As Chair he pioneered multi party sustainable community design workshops now generally known as charrettes, starting in 1995 with the seminal Sustainable Urban Landscapes Surrey Design Charrette.

Since that time he has worked to advance sustainable urban design in dozens of major charrettes, and scores of publications. He has lectured widely in both Canada and abroad, and is the author of several books, most recently “Design Charrettes for Sustainable
Communities”, Island Press.

He has been instrumental in establishing the highly successful Smart Growth on the Ground charrettes with Smart Growth BC and is currently focused on the Sustainability by Design project, a vision for a sustainable region of 4 million.

He is now a senior researcher with the UBC Design Centre for Sustainability, an urban design think tank that evolved from the original efforts of the Chair and now employees over a dozen researchers.

If you read the comments on this blog you will know why this gets posted here. It is apparently one of a series called “Langara Dialogues” and it is suggested that you get there early to ensure seating.

Written by Stephen Rees

January 15, 2009 at 7:08 pm

Posted in transit

Tagged with ,

SkyTrain route rejig possible

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Jeff Nagel on unnamed consultants’ idea for reconfiguring SkyTrain if the Evergreen line is built.

transit network 2014

transit network 2014

The image, by the way, is not the one Jeff used – this better quality one I got from fellow flickrite Paul Hillsdon.

The idea is to run trains through from Coquitlam to VCC so that there is no need to change at Lougheed Mall. The existing Millennium Line service would be cut back to a low volume shuttle service between Columbia and Lougheed freeing up a lot of capacity for Expo Line service to Surrey. A new short turn service on the Expo Line could also be added to run between Waterfront and Metrotown, which is the section which has the highest demand.

The August study indicated the configuration could save TransLink $20 to $100 million by reducing the number of extra SkyTrain cars that would have to be bought to achieve desired service levels.

Which may appeal to the current Translink management – though as usual Ken Hardie is doing his best to be non-committal. If there is a cash crunch – because the Mayor’s have yet to approve a new funding source – then there may be little option. Of course my preference would be to have more SkyTrain cars and more service. Because everywhere I have been that has been shown to be the most effective way of getting people to switch modes from driving to riding transit. But that is not – it seems – Translink’s main objective any longer.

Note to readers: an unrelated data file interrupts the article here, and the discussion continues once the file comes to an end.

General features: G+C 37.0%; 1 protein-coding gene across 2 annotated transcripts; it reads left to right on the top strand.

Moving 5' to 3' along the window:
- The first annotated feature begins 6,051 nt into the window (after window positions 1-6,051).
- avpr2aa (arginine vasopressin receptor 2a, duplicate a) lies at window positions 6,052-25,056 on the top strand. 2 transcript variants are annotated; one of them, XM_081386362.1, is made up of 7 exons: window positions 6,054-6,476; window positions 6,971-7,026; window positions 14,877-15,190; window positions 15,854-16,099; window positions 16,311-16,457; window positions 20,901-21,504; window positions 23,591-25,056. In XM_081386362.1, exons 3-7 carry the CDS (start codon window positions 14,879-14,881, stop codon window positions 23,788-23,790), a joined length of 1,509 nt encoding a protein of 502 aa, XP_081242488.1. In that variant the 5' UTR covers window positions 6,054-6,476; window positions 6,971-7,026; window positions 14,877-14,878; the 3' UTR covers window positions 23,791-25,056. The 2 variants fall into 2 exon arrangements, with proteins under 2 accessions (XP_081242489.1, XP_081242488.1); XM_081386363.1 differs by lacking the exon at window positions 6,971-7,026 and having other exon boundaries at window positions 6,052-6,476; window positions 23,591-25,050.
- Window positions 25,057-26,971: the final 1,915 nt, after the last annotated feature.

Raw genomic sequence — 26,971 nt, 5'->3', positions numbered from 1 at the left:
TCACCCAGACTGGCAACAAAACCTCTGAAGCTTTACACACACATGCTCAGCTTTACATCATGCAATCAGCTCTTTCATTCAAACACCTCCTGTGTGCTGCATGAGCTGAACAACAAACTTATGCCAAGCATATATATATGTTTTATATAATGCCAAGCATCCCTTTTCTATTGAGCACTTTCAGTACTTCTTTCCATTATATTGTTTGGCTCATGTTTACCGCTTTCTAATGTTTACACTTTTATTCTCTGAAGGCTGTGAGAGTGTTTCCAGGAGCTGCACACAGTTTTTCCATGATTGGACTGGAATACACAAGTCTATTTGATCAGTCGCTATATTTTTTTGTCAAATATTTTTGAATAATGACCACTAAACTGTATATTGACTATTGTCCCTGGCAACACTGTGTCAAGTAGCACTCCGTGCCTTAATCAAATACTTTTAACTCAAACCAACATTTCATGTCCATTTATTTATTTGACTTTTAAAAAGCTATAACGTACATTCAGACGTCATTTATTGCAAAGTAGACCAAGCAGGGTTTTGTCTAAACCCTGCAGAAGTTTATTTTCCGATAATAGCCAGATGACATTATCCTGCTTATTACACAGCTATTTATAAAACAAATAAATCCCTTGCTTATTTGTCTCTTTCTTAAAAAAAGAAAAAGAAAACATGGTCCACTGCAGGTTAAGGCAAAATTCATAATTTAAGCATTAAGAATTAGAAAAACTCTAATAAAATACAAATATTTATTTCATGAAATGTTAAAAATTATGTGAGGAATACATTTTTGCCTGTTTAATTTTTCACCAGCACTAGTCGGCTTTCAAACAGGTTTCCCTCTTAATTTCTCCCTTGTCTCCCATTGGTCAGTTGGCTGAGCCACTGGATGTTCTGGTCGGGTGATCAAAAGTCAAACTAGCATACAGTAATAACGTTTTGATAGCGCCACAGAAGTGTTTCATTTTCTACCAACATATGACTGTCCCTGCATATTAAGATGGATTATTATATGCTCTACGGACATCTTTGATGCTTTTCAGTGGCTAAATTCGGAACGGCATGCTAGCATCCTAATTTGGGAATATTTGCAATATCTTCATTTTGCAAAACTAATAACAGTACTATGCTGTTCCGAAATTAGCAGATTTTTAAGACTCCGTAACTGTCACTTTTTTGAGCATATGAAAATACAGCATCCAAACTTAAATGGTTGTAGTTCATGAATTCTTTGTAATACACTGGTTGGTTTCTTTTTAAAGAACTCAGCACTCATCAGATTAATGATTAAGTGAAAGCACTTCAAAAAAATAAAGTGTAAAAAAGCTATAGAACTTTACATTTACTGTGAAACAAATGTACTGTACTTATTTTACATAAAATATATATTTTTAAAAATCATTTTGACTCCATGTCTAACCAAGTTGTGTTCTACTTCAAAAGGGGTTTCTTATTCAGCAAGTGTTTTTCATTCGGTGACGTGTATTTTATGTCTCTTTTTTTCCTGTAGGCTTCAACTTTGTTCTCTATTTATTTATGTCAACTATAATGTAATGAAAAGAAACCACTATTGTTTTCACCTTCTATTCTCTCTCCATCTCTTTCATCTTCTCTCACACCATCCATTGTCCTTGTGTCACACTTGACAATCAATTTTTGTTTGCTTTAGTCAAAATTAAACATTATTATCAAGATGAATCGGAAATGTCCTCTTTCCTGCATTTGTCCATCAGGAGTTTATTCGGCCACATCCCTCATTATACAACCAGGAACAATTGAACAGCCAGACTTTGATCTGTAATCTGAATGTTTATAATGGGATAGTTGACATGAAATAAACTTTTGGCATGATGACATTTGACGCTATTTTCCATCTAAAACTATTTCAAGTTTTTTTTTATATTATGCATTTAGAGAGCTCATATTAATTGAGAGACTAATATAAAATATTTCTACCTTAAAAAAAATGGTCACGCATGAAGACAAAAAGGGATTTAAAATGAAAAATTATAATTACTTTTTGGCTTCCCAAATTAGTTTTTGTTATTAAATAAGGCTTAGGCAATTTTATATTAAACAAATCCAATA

And while I am taking images from Paul’s flickr stream here is a shot of the new SkyTrain cars in the new, standardized Translink livery. (Although that is where I found it, apparently it originates with the Buzzer blog.) The Darth Vader tendency at Translink wins again. Their preference for all new vehicles is “paint it black”.

New SkyTrain cars

New SkyTrain cars

Written by Stephen Rees

January 15, 2009 at 5:19 pm

Posted in transit

Port Mann Bridge financing thrown into question

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The Sun has the story this morning (January 15) but adds (to what has already been posted) only this observation on Macquarie’s troubles

The consortium chosen to enter final negotiations was selected in August. Called Connect BC Development Group, it includes Australian-based Macquarie Group, an international toll road operator and investor.

But Macquarie, which operates more than 30 roads worldwide, has been hit hard by the financial meltdown.

The value of the company’s toll-road portfolio fell by a third in the last four months of 2008. In a statement issued by Macquarie, it blamed “the recessionary environment” and “higher assumed financing costs.”

And the NDP’s finance critic Bruce Ralston questioning the need for a P3 – but not, note, the need for the bridge and highway expansion.

Written by Stephen Rees

January 15, 2009 at 9:57 am

Posted in Transportation

TransLink’s budget increase questioned

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Matt Burrows in the Georgia Strait has coverage of Jim Houlahan questioning next year’s operating budget at Translink.

TransLink approved an operating budget of $1.3 billion, according to the same December release. Revenue and expenditure budget figures from the TransLink 2009 budget and business plan summary reveal that total operating expenditures are about $1.27 billion this year, up from approximately $1.08 billion in 2008. The 2007 annual report lists the operating budget for that year at $896.3 million.

So the year on year increase is $190m or 17.5% – but Jim decides to go for $400m in two years – the figures are bigger but the questions remain.

The answers from Translink’s spokesperson Judy Rudin look a bit thin. The addition of a third SeaBus does not seem to explain very much. And a 4.6% increase in service does not translate into a 17.5% increase in costs – or rather, it shouldn’t. And even if we start paying the Canada Line debt service this year, says Jim, that’s only $30m a year.

I don’t spend much time trawling over Translink Board reports these days. Maybe someone who does can throw some more light on this.

Written by Stephen Rees

January 15, 2009 at 8:53 am

Posted in transit